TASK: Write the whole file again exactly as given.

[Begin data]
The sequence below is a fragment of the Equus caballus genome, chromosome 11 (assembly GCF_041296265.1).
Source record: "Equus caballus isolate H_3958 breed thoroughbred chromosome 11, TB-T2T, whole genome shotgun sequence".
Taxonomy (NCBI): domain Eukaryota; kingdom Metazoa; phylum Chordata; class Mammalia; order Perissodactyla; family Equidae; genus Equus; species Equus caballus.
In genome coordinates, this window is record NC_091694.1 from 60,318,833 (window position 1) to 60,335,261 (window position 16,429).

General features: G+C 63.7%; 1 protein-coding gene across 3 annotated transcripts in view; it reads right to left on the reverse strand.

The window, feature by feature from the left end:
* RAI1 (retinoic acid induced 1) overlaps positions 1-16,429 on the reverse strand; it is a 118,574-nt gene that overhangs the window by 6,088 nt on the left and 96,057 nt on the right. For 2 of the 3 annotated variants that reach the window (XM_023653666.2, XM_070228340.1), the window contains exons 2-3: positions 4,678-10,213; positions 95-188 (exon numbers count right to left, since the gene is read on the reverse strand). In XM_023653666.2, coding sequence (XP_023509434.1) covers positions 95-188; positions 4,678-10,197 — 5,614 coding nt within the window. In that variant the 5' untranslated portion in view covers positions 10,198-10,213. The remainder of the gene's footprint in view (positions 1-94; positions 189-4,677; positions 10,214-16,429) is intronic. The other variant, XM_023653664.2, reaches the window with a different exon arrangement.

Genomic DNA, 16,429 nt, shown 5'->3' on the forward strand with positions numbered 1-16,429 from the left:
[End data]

The sequence below is a fragment of the Equus caballus genome, chromosome 11 (assembly GCF_041296265.1).
Source record: "Equus caballus isolate H_3958 breed thoroughbred chromosome 11, TB-T2T, whole genome shotgun sequence".
Taxonomy (NCBI): domain Eukaryota; kingdom Metazoa; phylum Chordata; class Mammalia; order Perissodactyla; family Equidae; genus Equus; species Equus caballus.
In genome coordinates, this window is record NC_091694.1 from 60,318,833 (window position 1) to 60,335,261 (window position 16,429).

General features: G+C 63.7%; 1 protein-coding gene across 3 annotated transcripts in view; it reads right to left on the reverse strand.

The window, feature by feature from the left end:
* RAI1 (retinoic acid induced 1) overlaps positions 1-16,429 on the reverse strand; it is a 118,574-nt gene that overhangs the window by 6,088 nt on the left and 96,057 nt on the right. For 2 of the 3 annotated variants that reach the window (XM_023653666.2, XM_070228340.1), the window contains exons 2-3: positions 4,678-10,213; positions 95-188 (exon numbers count right to left, since the gene is read on the reverse strand). In XM_023653666.2, coding sequence (XP_023509434.1) covers positions 95-188; positions 4,678-10,197 — 5,614 coding nt within the window. In that variant the 5' untranslated portion in view covers positions 10,198-10,213. The remainder of the gene's footprint in view (positions 1-94; positions 189-4,677; positions 10,214-16,429) is intronic. The other variant, XM_023653664.2, reaches the window with a different exon arrangement.

Genomic DNA, 16,429 nt, shown 5'->3' on the forward strand with positions numbered 1-16,429 from the left: